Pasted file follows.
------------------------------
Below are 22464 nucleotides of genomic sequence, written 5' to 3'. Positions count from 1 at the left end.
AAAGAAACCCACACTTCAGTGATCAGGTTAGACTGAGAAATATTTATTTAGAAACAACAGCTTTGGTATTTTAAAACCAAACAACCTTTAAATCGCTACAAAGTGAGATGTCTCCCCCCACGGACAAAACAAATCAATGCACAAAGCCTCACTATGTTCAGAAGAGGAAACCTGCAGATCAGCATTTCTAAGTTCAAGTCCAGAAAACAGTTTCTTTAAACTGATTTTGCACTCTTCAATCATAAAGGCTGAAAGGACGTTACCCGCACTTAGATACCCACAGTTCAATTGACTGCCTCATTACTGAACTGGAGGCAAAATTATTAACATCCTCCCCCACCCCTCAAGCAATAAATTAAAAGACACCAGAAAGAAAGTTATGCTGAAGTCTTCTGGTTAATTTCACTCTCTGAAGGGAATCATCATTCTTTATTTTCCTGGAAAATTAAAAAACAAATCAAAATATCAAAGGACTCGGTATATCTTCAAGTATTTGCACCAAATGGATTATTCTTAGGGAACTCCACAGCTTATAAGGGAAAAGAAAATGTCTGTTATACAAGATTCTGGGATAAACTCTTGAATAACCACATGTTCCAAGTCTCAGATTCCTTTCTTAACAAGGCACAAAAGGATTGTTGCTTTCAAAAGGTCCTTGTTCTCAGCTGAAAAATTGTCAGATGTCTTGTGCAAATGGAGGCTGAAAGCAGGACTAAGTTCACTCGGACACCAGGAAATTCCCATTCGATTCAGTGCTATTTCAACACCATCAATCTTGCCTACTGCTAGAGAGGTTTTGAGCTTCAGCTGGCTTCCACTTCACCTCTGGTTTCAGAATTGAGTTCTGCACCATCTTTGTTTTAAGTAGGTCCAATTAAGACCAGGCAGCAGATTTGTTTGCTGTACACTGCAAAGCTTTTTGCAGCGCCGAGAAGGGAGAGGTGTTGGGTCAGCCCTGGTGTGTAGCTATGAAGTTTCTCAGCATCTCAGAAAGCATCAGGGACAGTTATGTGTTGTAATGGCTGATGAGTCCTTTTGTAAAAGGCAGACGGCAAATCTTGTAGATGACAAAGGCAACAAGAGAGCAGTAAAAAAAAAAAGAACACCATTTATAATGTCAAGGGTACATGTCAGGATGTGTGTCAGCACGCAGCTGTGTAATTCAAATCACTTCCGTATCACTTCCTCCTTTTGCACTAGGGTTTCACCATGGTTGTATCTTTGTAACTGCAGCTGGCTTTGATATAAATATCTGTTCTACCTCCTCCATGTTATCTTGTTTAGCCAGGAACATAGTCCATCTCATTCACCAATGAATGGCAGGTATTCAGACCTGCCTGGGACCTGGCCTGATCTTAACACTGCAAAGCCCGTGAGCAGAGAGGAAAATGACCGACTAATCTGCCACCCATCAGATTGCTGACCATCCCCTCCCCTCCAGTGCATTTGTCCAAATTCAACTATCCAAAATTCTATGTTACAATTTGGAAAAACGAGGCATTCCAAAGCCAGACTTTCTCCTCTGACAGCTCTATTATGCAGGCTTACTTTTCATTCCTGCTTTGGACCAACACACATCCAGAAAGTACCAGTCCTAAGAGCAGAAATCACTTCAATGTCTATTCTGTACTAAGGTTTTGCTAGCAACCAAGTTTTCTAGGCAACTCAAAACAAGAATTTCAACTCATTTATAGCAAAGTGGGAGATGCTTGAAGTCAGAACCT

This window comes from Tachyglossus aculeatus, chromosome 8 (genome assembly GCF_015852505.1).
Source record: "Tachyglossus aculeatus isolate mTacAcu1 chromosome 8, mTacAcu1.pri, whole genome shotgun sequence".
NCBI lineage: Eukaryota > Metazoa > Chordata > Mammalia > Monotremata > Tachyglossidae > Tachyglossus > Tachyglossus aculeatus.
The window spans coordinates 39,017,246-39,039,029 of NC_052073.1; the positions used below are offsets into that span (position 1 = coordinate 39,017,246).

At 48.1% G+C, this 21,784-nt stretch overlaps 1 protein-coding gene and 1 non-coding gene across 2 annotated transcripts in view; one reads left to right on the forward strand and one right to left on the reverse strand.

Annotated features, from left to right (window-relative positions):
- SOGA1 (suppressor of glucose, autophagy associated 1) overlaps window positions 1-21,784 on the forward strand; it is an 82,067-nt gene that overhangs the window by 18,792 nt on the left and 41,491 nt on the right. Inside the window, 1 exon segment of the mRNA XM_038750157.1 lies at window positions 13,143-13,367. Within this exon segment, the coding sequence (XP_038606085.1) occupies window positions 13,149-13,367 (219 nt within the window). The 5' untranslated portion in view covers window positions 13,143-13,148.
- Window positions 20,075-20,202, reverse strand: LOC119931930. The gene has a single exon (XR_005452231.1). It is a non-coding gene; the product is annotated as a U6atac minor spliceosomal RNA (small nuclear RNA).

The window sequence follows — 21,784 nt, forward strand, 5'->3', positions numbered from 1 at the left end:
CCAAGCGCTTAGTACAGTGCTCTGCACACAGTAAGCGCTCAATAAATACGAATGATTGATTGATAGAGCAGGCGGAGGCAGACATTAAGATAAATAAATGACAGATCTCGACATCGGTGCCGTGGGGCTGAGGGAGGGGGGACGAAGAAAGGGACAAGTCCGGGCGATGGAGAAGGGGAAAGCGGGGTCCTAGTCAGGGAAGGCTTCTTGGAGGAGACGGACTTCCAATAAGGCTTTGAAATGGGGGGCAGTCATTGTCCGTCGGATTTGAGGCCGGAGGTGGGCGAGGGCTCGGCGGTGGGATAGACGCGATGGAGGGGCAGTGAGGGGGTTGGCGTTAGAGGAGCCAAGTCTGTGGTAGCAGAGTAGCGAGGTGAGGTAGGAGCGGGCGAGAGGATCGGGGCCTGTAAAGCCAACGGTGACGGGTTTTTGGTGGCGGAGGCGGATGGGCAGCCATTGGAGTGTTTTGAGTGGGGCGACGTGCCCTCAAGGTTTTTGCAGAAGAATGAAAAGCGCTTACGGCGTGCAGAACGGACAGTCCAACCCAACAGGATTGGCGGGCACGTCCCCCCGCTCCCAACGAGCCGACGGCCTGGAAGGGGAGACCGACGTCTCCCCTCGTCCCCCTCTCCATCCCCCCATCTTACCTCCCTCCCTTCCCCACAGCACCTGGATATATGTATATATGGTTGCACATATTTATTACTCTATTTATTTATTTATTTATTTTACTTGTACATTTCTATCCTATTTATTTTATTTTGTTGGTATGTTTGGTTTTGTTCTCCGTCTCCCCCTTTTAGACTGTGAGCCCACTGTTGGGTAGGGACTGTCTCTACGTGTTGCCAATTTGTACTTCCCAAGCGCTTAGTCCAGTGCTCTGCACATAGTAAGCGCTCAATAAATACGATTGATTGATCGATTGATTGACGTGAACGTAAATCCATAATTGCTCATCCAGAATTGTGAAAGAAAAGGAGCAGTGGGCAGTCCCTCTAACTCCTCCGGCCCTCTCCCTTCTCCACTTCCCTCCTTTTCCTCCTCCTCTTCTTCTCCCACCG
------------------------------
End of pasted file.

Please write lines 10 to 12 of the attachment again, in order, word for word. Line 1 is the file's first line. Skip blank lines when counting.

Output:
- Window positions 20,075-20,202, reverse strand: LOC119931930. The gene has a single exon (XR_005452231.1). It is a non-coding gene; the product is annotated as a U6atac minor spliceosomal RNA (small nuclear RNA).

The window sequence follows — 21,784 nt, forward strand, 5'->3', positions numbered from 1 at the left end:
CCAAGCGCTTAGTACAGTGCTCTGCACACAGTAAGCGCTCAATAAATACGAATGATTGATTGATAGAGCAGGCGGAGGCAGACATTAAGATAAATAAATGACAGATCTCGACATCGGTGCCGTGGGGCTGAGGGAGGGGGGACGAAGAAAGGGACAAGTCCGGGCGATGGAGAAGGGGAAAGCGGGGTCCTAGTCAGGGAAGGCTTCTTGGAGGAGACGGACTTCCAATAAGGCTTTGAAATGGGGGGCAGTCATTGTCCGTCGGATTTGAGGCCGGAGGTGGGCGAGGGCTCGGCGGTGGGATAGACGCGATGGAGGGGCAGTGAGGGGGTTGGCGTTAGAGGAGCCAAGTCTGTGGTAGCAGAGTAGCGAGGTGAGGTAGGAGCGGGCGAGAGGATCGGGGCCTGTAAAGCCAACGGTGACGGGTTTTTGGTGGCGGAGGCGGATGGGCAGCCATTGGAGTGTTTTGAGTGGGGCGACGTGCCCTCAAGGTTTTTGCAGAAGAATGAAAAGCGCTTACGGCGTGCAGAACGGACAGTCCAACCCAACAGGATTGGCGGGCACGTCCCCCCGCTCCCAACGAGCCGACGGCCTGGAAGGGGAGACCGACGTCTCCCCTCGTCCCCCTCTCCATCCCCCCATCTTACCTCCCTCCCTTCCCCACAGCACCTGGATATATGTATATATGGTTGCACATATTTATTACTCTATTTATTTATTTATTTATTTTACTTGTACATTTCTATCCTATTTATTTTATTTTGTTGGTATGTTTGGTTTTGTTCTCCGTCTCCCCCTTTTAGACTGTGAGCCCACTGTTGGGTAGGGACTGTCTCTACGTGTTGCCAATTTGTACTTCCCAAGCGCTTAGTCCAGTGCTCTGCACATAGTAAGCGCTCAATAAATACGATTGATTGATCGATTGATTGACGTGAACGTAAATCCATAATTGCTCATCCAGAATTGTGAAAGAAAAGGAGCAGTGGGCAGTCCCTCTAACTCCTCCGGCCCTCTCCCTTCTCCACTTCCCTCCTTTTCCTCCTCCTCTTCTTCTCCCACCG